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By Elaine Stuart
Teaching the master’s work at colleges brings its own challenges and rewards.
Juliana Rodzinski of Vassar Repertory Dance Theater in Balanchine’s Tschaikovsky Pas de Deux. Madeline Zappala, Courtesy Vassar © George Balanchine Trust.
Last winter, Juliana Rodzinski performed George Balanchine’s Tschaikovsky Pas de Deux after being coached by one of the choreographer’s muses, Merrill Ashley. But Rodzinski isn’t in a professional ballet company, affiliated school, or even a university dance program. She is a Russian Studies major at Vassar College.
Traditionally, enrolling in a liberal arts institution meant hanging up your pointe shoes to pursue your education. But in recent years, Rodzinski’s experience has become more common. Colleges like Vassar, Harvard, and Princeton—better known for their academics than their ballet degree programs—have all staged Balanchine ballets, giving more college students the chance to dance these iconic works.
To acquire the rights to these ballets, the schools must go through the Balanchine Trust, a legal entity that was established in 1987 to preserve the choreographer’s legacy. Just like professional companies that wish to license his ballets, colleges submit DVDs of the proposed dancers to be assessed by the trustees. If approved, the university pays an undisclosed honorarium to the Trust to have an authorized repetiteur set the work. (Repetiteurs work under a separate contract.)
“If what the school is requesting seems suitable, then the Trust will say yes,” says Ellen Sorrin, director of the Balanchine Trust. “Our desire is always to say yes; we think that teaching in schools and universities is a wonderful exercise.”
Yet this exercise presents certain challenges. Some of these schools don’t have dance departments, and the students’ technique isn’t always up to par. “At the college level, many dancers have left behind pointe work for several years and gone from taking daily ballet classes to weekly and monthly ballet classes,” says Heather Watts, the former New York City Ballet star who has staged Balanchine works at Harvard and Princeton. The lack of male dancers or women trained in partnering can be other limitations. There are also serious time restraints. While Watts has taught semester-length courses, most stagers spend only a week or two setting the ballet—rehearsing around the students’ academic schedule—and then return the week of the performance to refine it.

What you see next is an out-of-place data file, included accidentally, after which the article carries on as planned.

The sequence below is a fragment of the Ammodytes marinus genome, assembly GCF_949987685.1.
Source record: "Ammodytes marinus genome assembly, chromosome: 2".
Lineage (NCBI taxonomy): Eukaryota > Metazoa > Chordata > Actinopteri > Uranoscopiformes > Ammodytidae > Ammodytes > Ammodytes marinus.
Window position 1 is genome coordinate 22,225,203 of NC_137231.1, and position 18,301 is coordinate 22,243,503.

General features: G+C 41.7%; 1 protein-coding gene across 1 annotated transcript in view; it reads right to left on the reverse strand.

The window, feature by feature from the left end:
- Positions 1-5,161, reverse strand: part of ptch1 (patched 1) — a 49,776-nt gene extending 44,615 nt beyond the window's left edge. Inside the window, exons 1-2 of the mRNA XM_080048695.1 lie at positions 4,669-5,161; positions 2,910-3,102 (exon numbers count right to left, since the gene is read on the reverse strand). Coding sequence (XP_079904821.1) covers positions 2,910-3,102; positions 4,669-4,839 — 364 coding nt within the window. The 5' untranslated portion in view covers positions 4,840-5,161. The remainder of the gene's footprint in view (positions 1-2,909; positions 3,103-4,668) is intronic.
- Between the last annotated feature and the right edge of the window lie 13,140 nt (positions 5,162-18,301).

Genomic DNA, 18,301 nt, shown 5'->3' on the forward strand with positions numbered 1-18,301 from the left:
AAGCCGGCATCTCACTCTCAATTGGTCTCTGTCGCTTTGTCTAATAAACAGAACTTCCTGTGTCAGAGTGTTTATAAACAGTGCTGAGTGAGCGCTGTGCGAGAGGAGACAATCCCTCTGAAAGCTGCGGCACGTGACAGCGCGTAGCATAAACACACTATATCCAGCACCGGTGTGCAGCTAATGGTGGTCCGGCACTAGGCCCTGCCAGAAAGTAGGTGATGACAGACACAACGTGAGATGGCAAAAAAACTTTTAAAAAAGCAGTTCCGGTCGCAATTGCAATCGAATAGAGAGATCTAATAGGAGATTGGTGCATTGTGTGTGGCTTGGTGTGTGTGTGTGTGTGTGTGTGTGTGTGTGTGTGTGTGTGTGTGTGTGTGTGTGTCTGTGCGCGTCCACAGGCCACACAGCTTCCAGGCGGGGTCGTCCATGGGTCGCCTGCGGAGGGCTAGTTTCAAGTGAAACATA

Under these circumstances, some ballets work better than others. Serenade was made for students, Watts points out, so sections of it are natural building blocks; if full-length dances aren’t feasible, the schools can license excerpts. Repetiteurs also have the freedom to accommodate the dancers’ abilities within the context of the choreography. “Sometimes you have to change a step or two,” says Merrill Ashley, who worked with Rodzinski at Vassar and taught Valse-Fantaisie and sections of Who Cares? at Indiana University. “We don’t do it lightly, but you know Balanchine changed things to not have it be obvious that people are struggling.” As Sorrin puts it, “We have a certain standard when staging for companies, and people who stage at schools understand they have to temper that to give the students a fulfilling experience rather than a frustrating one.”